|Parent company||Curtis Publishing Company|
|Country of origin||United States of America|
|Headquarters location||New York City|
|Key people||Dick Briefer, Joe Simon, Jack Kirby|
|Publication types||Comic books|
|Fiction genres||Superhero, Crime|
Novelty Press (a.k.a. Premium Service Co., Inc.; a.k.a. Novelty Publications; a.k.a. Premier Group) was an American Golden Age comic-book publisher that operated from 1940 to 1949. It was the comic book imprint of Curtis Publishing Company, publisher of The Saturday Evening Post. Among Novelty's best-known and longest-running titles were the companion titles Blue Bolt and Target Comics.
During its nine-year run, Novelty had a roster of creators that included Al Avison, Dan Barry, Carl Burgos, L.B. Cole, Bill Everett, Al Gabriele, Joe Gill, Tom Gill, Jack Kirby, Tarpé Mills, Al Plastino, Don Rico, Joe Simon, Mickey Spillane, and Basil Wolverton.
Although published in Philadelphia, Novelty Press's editorial offices were in New York City.
Novelty Press launched its first title, Target Comics, debuted with a cover date of February 1940, followed shortly thereafter by Blue Bolt.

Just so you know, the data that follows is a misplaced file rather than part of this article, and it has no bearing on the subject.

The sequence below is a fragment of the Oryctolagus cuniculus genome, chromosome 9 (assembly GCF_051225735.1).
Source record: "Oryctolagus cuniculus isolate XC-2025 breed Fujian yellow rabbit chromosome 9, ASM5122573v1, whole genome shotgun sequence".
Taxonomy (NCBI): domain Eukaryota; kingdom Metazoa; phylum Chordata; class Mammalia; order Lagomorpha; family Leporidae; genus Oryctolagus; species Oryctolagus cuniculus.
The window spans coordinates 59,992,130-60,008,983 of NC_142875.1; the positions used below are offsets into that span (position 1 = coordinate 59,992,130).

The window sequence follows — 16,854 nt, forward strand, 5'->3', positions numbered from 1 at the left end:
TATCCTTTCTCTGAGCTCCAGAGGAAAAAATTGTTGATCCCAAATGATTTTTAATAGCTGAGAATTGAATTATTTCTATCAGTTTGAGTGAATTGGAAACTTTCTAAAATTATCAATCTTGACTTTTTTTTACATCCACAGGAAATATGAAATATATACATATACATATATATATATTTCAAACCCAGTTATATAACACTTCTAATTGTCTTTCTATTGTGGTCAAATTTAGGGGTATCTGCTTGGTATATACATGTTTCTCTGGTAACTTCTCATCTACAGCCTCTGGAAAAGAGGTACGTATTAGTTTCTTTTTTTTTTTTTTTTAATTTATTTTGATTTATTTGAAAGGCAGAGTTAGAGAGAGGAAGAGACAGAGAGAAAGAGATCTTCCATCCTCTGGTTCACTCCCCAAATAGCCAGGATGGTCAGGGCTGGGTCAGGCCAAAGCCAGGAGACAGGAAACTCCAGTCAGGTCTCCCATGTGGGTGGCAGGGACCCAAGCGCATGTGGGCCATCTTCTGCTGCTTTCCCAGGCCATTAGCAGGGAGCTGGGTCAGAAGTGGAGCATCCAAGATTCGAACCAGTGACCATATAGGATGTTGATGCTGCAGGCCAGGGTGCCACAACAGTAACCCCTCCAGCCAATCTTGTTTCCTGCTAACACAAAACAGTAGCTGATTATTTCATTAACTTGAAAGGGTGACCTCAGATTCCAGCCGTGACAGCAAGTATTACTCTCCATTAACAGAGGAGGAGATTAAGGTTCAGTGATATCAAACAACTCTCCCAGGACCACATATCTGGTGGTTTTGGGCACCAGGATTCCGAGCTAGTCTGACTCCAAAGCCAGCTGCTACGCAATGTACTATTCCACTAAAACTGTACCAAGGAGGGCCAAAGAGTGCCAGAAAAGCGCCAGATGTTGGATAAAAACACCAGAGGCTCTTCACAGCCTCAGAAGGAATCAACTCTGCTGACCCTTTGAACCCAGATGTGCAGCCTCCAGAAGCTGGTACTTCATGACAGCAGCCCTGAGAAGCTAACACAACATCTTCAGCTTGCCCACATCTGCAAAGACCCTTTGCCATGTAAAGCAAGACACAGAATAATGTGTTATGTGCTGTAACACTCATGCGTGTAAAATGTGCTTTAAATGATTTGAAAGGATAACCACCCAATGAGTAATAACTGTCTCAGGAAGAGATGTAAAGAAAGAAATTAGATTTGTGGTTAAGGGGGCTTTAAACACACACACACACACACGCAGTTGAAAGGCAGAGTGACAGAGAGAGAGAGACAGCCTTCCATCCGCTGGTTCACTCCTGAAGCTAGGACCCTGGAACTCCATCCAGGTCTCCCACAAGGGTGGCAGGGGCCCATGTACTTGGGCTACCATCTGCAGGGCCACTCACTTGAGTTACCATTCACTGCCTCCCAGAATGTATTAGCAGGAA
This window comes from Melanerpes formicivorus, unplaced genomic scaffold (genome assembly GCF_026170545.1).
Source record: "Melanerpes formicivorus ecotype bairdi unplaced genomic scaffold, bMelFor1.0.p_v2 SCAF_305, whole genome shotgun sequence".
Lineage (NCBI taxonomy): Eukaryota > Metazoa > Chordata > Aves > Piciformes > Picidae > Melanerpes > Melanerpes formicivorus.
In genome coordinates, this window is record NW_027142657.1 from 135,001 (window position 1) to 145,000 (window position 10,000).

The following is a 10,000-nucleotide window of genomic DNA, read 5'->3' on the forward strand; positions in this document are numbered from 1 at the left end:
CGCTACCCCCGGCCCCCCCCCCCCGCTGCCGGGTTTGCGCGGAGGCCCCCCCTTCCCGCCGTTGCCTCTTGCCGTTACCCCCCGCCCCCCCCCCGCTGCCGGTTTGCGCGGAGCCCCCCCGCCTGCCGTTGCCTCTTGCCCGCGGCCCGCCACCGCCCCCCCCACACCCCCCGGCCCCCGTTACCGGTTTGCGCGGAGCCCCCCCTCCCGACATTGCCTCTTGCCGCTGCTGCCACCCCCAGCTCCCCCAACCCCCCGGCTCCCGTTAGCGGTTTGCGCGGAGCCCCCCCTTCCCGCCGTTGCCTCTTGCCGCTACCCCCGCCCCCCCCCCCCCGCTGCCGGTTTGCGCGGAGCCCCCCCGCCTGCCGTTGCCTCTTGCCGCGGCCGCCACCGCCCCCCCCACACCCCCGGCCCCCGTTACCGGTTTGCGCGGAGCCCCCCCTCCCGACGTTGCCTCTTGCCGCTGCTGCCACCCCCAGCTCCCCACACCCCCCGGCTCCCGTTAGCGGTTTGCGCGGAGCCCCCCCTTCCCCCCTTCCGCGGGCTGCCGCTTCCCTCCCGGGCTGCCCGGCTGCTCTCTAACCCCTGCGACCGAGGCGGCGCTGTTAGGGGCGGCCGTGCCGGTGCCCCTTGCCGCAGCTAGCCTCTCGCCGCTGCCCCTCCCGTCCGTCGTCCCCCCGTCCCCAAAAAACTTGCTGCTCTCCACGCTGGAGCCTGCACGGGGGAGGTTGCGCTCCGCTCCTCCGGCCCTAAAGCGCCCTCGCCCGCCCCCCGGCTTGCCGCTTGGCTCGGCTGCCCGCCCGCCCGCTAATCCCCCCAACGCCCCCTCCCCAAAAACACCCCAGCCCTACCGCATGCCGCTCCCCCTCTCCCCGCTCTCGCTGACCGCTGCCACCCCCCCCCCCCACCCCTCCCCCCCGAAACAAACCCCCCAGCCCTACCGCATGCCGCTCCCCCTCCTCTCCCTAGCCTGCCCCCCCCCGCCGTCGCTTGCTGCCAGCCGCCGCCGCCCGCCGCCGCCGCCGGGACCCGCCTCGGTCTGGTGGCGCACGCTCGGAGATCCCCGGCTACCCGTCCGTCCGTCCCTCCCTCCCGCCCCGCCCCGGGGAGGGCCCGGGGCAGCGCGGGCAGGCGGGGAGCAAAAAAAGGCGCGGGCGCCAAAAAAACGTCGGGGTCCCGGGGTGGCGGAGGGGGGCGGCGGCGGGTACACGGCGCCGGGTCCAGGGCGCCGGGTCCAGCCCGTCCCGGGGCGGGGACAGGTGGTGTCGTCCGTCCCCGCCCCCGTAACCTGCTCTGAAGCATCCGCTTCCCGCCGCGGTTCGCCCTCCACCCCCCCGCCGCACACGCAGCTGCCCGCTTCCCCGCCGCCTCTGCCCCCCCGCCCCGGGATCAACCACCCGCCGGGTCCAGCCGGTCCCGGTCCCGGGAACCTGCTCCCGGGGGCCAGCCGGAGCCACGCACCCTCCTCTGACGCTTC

Target Comics featured such stars as Bull's-Eye Bill, Lucky Byrd, and The White Streak (Target's first superhero). Material for the book was supplied by Funnies, Inc., a packager also responsible for many of Marvel Comics' early characters. Creators included Bill Everett, Joe Simon, and Tarpé Mills. Basil Wolverton's Spacehawk (which originated in Circus comics) made its Target Comics debut with issue #5, and ran for many issues. The superhero Target, created by cartoonist Dick Briefer under the pen nam "Dick Hamilton", was introduced in issue #10 (Nov. 1940), accompanied by the Targeteers the following issue. The Overstreet Comic Book Price Guide suggests that the first comic book letter column may have appeared in Target Comics #6. The page in question also has an early mention of comic-book collecting.)
Blue Bolt's title character superhero was created by Joe Simon, and Blue Bolt #2 (July 1940) featured the first pairing of the longstanding and pioneering creative team of Simon and Jack Kirby.
4 Most, launched in 1941, was Novelty's answer to DC Comics' omnibus title World's Finest Comics and All American's Comic Cavalcade.
Young King Cole, debuting in 1945, was an anthology title headlined by one of cthe comic genre's first private detectives.
In 1949, due to the growing criticism over violence in comic books, Novelty Press sold its assets to Blue Bolt cover artist L.B. Cole. Using his new assets, Cole began his own company, Star Publications.